Ryanair (RYA.I) – Cruising Altitude
(This is the twelfth installment in my series of case studies on the shares that make up my portfolio. To see the other eleven articles, on PetroNeft, Irish Continental Group, Independent News & Media, Total Produce, Abbey, Glanbia, Irish Life & Permanent, Datalex, Trinity Mirror and Datong, click on the company names)
I have to admit that the biggest challenge I had when sitting down to write this blog was trying to come up with an angle that hasn’t already been flogged to death. Ryanair is one of the best followed Irish companies, with 22 brokers producing research on it, while with 76.4m passengers having flown with Europe’s biggest LCC in 2011, it’s also one of the best known Irish companies. It’s also one of the most divisive Irish companies, with opinion generally split between those for whom Ryanair can do no wrong (and who will tell you that Ryanair CEO Michael O’Leary should be put in charge of Ireland!) and those who will tell you that they’d rather swim in a tank full of hungry sharks than fly with it.
With this in mind, I decided to narrow my focus on Ryanair down to what I see as the four biggest issues currently facing the carrier – fuel, the economy, non-fuel costs and what it should do with its excess cash – and how it is addressing them. Tying these issues together, I’ll then look at Ryanair from a valuation perspective.
Fuel – This is by far the biggest cost item for Ryanair, accounting for 39% of total operating expenses (€1,227m out of €3,141m) in FY11 (Ryanair’s financial year end is March). In FY12, I forecast that the fuel bill will climb to €1.53bn (+25% yoy) before rising to €1.94bn in FY13 (+27% yoy). To illustrate the scale of this increase, the €0.7bn rise in the fuel bill between FY11 and FY13 roughly equates to Ryanair’s entire net income for FY10 and FY11 combined. Passing this increase on is going to be tricky, and I’ll look at that in the next section. However, on the positive side, Ryanair disclosed in its Q3 results in January that it is already 80% hedged for FY13 at circa $99/barrel, the certainty from which I assume has allowed the carrier to take early action to manage pricing and capacity.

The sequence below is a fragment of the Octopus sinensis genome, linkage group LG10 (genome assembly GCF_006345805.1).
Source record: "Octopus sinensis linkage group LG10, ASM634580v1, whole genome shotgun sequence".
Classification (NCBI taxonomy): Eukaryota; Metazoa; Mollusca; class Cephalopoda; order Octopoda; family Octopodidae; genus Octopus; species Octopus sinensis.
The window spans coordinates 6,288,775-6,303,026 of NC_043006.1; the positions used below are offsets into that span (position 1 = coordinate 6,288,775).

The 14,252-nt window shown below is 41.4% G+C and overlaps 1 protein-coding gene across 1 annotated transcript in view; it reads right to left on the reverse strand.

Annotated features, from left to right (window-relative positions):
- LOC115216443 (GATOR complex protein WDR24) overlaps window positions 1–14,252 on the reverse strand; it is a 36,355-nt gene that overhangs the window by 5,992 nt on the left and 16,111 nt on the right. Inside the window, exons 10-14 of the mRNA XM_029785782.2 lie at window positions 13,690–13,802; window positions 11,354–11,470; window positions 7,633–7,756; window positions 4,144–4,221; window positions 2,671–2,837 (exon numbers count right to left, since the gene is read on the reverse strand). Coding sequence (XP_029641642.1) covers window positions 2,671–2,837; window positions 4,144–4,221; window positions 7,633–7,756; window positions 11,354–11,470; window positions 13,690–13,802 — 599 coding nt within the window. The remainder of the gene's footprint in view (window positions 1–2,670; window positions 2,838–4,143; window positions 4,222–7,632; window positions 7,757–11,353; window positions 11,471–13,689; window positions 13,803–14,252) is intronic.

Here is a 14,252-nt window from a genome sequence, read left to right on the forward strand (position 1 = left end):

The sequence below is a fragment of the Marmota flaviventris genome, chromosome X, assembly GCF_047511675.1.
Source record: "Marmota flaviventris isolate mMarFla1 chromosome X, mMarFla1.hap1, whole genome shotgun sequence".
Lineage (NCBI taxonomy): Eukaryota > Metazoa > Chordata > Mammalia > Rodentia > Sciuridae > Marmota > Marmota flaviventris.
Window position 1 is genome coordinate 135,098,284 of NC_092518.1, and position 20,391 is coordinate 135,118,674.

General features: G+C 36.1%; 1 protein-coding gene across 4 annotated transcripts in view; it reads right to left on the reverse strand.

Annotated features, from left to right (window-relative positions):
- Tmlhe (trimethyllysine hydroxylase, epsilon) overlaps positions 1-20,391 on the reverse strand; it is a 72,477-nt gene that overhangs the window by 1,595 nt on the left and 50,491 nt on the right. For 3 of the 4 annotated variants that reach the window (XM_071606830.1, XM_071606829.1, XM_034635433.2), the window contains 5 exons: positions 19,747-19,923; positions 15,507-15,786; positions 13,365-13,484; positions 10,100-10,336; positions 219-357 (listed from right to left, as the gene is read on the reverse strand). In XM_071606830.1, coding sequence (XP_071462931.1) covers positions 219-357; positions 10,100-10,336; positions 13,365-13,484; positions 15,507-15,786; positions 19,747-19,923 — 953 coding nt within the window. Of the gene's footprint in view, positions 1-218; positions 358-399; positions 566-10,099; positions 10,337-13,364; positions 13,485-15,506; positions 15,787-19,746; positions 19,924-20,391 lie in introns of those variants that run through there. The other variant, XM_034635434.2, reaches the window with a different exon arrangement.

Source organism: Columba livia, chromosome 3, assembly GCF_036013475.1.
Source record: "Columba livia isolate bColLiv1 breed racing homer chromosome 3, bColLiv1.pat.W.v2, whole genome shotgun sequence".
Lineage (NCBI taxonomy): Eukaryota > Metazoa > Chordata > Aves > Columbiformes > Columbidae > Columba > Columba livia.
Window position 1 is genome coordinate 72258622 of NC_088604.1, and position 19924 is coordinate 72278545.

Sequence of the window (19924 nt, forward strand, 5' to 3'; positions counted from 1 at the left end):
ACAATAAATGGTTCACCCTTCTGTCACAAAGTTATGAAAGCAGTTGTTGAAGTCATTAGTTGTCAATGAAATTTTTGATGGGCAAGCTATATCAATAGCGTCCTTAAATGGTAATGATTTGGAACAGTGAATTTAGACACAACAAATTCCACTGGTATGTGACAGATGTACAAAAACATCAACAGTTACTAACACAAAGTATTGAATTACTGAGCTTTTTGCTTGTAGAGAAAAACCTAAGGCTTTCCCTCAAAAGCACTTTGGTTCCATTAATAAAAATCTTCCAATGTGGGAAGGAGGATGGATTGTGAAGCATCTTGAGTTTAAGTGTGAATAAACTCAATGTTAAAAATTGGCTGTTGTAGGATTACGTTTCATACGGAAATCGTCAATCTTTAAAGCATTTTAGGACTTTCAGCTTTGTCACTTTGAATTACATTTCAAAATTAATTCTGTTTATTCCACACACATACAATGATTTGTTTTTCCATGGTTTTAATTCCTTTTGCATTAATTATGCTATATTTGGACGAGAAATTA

The Economy – I don’t want to come across as being all Captain Obvious with you, but clearly, the challenging economic conditions in many of Ryanair’s key markets is a headwind for the carrier. Ryanair is meeting this challenge in a number of ways. For starters, it has redeployed a lot of its capacity, adding more routes in Southern Europe while cutting back in Northern Europe. This has no doubt contributed to the well-documented problems a lot of tour operators have been facing in recent times. Secondly, the demise of a number of Ryanair’s competitors, such as Spanair and Malev (which collectively flew nearly 22m passengers in 2011), has helped to ease competitive pressures and facilitate price increases. On this point, in FY10 Ryanair’s average total revenue per passenger was €44.93. In FY11 it had increased to €50.34 while I estimate that it increased to €55.61 in FY12. Thirdly, Ryanair has been grounding an unusually (by its standards) high proportion of capacity during quieter periods. Last winter Ryanair grounded 80 aircraft (around 30% of its fleet), which both saves on costs and allows the carrier to nudge up fares even further.
Non-Fuel Costs – Having squashed these for many years, I see downside pressure to Ryanair from a number of these. The average age of Ryanair’s fleet of aircraft has increased from 2.77 years in FY09 to “just over three years” in FY11. With the lack of a new fleet deal and a busy order book for Boeing suggesting that Ryanair isn’t going to get a sweetheart deal for new aircraft anytime soon, this means that the average age of its fleet will likely continue to trend higher. This will put pressure on Ryanair’s maintenance costs going forward. Staff costs rose 20% to €376m between FY09 and FY11 as the carrier expanded its operations, with the average number of passengers / employee falling only marginally from 9,195 to 8,942 over the same period. Given Ryanair’s proven form for ruthless cost management, I wonder if circa 9,000 passengers / employee is as low as they can get it down to. If so, costs will track higher as passenger numbers increase. Where Ryanair may be able to make progress against costs are in the areas of Aircraft & Handling Charges and Route Charges, and time will tell as to the extent competition from cheaper Eastern and Southern European airports for its custom will offset rising charges at a number of Northern and Western European airports.